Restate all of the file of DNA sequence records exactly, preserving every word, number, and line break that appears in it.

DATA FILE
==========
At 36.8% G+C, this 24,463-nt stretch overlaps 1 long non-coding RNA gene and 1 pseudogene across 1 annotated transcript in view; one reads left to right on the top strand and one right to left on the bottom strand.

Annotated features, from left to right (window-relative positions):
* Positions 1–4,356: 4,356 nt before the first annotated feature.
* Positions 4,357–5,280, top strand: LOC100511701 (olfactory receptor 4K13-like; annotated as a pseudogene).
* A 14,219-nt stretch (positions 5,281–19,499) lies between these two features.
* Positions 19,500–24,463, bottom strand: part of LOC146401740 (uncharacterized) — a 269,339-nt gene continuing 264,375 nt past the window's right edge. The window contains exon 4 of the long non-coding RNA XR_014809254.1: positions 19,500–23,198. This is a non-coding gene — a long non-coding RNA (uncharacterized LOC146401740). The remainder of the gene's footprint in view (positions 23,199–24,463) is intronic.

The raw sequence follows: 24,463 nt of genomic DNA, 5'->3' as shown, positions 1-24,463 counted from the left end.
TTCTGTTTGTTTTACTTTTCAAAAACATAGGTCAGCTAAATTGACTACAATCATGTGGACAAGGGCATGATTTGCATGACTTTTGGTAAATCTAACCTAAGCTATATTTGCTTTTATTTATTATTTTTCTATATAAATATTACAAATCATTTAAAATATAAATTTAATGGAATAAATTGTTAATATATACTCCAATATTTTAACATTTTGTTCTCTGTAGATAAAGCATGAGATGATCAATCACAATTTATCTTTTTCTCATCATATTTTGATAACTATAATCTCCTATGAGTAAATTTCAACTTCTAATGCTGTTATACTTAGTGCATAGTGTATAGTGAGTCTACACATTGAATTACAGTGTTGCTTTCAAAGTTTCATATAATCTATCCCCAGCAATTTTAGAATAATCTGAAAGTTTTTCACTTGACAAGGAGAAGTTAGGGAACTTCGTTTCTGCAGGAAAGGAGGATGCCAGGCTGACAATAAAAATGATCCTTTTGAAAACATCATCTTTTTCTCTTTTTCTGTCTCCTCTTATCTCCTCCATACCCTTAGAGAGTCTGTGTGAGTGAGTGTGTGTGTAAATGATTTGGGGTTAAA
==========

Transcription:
At 36.8% G+C, this 24,463-nt stretch overlaps 1 long non-coding RNA gene and 1 pseudogene across 1 annotated transcript in view; one reads left to right on the top strand and one right to left on the bottom strand.

Annotated features, from left to right (window-relative positions):
* Positions 1–4,356: 4,356 nt before the first annotated feature.
* Positions 4,357–5,280, top strand: LOC100511701 (olfactory receptor 4K13-like; annotated as a pseudogene).
* A 14,219-nt stretch (positions 5,281–19,499) lies between these two features.
* Positions 19,500–24,463, bottom strand: part of LOC146401740 (uncharacterized) — a 269,339-nt gene continuing 264,375 nt past the window's right edge. The window contains exon 4 of the long non-coding RNA XR_014809254.1: positions 19,500–23,198. This is a non-coding gene — a long non-coding RNA (uncharacterized LOC146401740). The remainder of the gene's footprint in view (positions 23,199–24,463) is intronic.

The raw sequence follows: 24,463 nt of genomic DNA, 5'->3' as shown, positions 1-24,463 counted from the left end.
TTCTGTTTGTTTTACTTTTCAAAAACATAGGTCAGCTAAATTGACTACAATCATGTGGACAAGGGCATGATTTGCATGACTTTTGGTAAATCTAACCTAAGCTATATTTGCTTTTATTTATTATTTTTCTATATAAATATTACAAATCATTTAAAATATAAATTTAATGGAATAAATTGTTAATATATACTCCAATATTTTAACATTTTGTTCTCTGTAGATAAAGCATGAGATGATCAATCACAATTTATCTTTTTCTCATCATATTTTGATAACTATAATCTCCTATGAGTAAATTTCAACTTCTAATGCTGTTATACTTAGTGCATAGTGTATAGTGAGTCTACACATTGAATTACAGTGTTGCTTTCAAAGTTTCATATAATCTATCCCCAGCAATTTTAGAATAATCTGAAAGTTTTTCACTTGACAAGGAGAAGTTAGGGAACTTCGTTTCTGCAGGAAAGGAGGATGCCAGGCTGACAATAAAAATGATCCTTTTGAAAACATCATCTTTTTCTCTTTTTCTGTCTCCTCTTATCTCCTCCATACCCTTAGAGAGTCTGTGTGAGTGAGTGTGTGTGTAAATGATTTGGGGTTAAA